I will be including a packet of 4 ounces of alum with each share box. This will be enough to mordant approximately 4 pounds of wool, whether fiber, yarn, or fabric. Wool is a protein-based fiber, and so are the camelids and silk fibers. Any of these respond well to plant dyes and usually the colors are brighter and ‘fast’ (i.e., won’t fade easily). Cottons and other plant fibers need other forms of mordanting. I will provide more information about this in a later packet (probably fall or winter), as tannin from acorns and oak galls is one of the best mordants for plant fibers and I will be gathering both of these in the fall.
Another great mordant that you can begin assembling right now in preparation of your dye experiments is a rusty-object jar. This jar, which can be continually replenished, allows you to build up an iron-rich water to use for dyebaths that you want to ‘sadden’ or darken. For example, I will be sending dried fennel in the first shipment and it produces a lovely, light greenish-yellow on unmordanted wool, a light green on alum-mordanted wool, and a dark green on iron-mordanted wool.
Gather a handful or two of rusty, iron objects to place in a large glass jar. I am fortunate to live on a 160-year old homestead here in the Sierras, where metal objects turn up routinely. If you aren’t as fortunate, then try your local Re-Store (Habitat for Humanity), ask your grandpa, or otherwise seek out some objects that are already rusty and no good for anything else. I put mine in a one-gallon glass jar, along with 1 tablespoon of white vinegar for every cup of water needed to fill the jar. Have fun watching the rusty water turn darker… it doesn’t matter whether you leave your jar outside or on a dark corner of your porch, the same reaction will happen. Every time you pour off the water to use in a dyebath, replenish it with white vinegar and water, much like using sourdough starter!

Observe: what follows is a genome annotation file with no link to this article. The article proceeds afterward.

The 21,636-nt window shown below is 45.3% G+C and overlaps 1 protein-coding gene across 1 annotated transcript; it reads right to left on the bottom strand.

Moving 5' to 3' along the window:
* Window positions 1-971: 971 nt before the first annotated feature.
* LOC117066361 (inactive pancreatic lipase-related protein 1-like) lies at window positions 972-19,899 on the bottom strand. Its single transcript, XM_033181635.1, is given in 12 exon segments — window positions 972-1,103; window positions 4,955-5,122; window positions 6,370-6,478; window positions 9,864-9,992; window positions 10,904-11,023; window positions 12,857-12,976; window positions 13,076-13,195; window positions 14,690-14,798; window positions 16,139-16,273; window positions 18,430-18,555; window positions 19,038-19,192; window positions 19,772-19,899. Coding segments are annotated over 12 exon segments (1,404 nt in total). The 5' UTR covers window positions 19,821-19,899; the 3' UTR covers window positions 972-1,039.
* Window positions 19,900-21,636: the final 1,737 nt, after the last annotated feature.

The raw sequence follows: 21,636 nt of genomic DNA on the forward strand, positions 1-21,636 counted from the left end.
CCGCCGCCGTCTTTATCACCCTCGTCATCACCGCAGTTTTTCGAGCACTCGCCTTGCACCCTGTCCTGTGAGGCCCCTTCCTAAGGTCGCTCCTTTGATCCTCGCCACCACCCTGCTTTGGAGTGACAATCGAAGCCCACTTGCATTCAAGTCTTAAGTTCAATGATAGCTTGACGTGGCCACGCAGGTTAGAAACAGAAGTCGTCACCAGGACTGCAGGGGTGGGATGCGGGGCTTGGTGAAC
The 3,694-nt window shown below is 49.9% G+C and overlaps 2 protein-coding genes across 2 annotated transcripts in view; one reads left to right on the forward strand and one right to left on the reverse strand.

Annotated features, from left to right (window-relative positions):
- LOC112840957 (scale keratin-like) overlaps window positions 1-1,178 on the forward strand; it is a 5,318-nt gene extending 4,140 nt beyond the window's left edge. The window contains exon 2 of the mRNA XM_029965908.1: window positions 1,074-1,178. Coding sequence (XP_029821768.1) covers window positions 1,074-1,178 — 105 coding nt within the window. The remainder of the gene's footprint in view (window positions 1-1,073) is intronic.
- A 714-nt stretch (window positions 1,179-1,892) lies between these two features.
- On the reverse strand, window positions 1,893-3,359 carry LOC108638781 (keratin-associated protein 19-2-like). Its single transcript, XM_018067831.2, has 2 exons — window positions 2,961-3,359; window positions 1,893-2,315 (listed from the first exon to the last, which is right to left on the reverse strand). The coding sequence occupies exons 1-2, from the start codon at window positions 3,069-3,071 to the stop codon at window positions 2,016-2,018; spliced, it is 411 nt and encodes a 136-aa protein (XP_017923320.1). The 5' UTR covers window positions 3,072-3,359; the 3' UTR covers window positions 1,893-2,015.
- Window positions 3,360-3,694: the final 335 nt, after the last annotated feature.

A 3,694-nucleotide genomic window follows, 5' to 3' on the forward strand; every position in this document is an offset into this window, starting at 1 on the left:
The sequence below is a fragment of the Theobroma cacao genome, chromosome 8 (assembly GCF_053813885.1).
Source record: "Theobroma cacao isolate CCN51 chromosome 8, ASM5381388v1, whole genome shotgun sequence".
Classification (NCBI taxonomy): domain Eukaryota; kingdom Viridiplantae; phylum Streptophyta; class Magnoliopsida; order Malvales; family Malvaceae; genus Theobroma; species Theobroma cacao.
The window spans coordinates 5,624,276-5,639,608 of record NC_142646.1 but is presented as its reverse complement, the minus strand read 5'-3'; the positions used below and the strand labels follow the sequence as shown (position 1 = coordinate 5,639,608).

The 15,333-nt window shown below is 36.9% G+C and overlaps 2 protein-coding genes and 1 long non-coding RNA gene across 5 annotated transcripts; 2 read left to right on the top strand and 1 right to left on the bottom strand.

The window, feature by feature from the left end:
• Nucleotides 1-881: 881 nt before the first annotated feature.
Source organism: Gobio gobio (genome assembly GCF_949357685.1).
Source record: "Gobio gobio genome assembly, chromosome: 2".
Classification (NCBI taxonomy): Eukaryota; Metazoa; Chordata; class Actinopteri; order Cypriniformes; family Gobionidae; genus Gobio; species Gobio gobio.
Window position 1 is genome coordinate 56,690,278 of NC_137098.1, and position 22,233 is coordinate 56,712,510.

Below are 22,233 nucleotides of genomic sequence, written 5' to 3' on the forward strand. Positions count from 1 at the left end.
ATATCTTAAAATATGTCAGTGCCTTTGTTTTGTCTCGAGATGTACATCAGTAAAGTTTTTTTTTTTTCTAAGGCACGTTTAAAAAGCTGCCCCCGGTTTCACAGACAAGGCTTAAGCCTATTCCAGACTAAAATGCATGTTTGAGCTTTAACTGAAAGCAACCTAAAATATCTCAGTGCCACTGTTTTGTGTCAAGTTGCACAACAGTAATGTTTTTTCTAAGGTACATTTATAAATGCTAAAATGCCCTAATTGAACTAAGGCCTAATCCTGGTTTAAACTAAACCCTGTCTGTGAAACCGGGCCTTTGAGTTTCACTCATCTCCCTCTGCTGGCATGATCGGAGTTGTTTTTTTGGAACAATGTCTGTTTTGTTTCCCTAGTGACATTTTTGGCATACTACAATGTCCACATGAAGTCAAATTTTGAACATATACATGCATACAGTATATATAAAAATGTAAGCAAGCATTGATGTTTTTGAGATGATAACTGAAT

I haven’t discussed the dyestuffs yet. I have been steadily drying comfrey roots, bronze fennel, ‘plain’ fennel, yarrow and three kinds of Sierra lichens. I will also be taking a few days next week in the high country, to do more gathering. I am also drying black-eyed Susan, zinnia, and marigold flowers. There are more surprises in the works. I am weighing and cataloging dyestuffs this week, to determine which to send out with the first shipment and which to hold back until a greater volume is dried and ready. I will make sure that each type of dye plant I send will dye at least four ounces of fiber for you! You may get the same plant later, if there is abundance, and the first shipment will have less dyestuff than the second, since there is less ready and I am sending you other supplies. I am making sure that each package is similar in value, though different in composition. Please feel free to send me any questions.
I will not be selling any additional full shares after this weekend, but will have half-shares available, and will also keep you posted first if there are ‘leftovers’. Thanks so much to each of you for supporting this first-ever natural dye CSA farm in its fledgling year.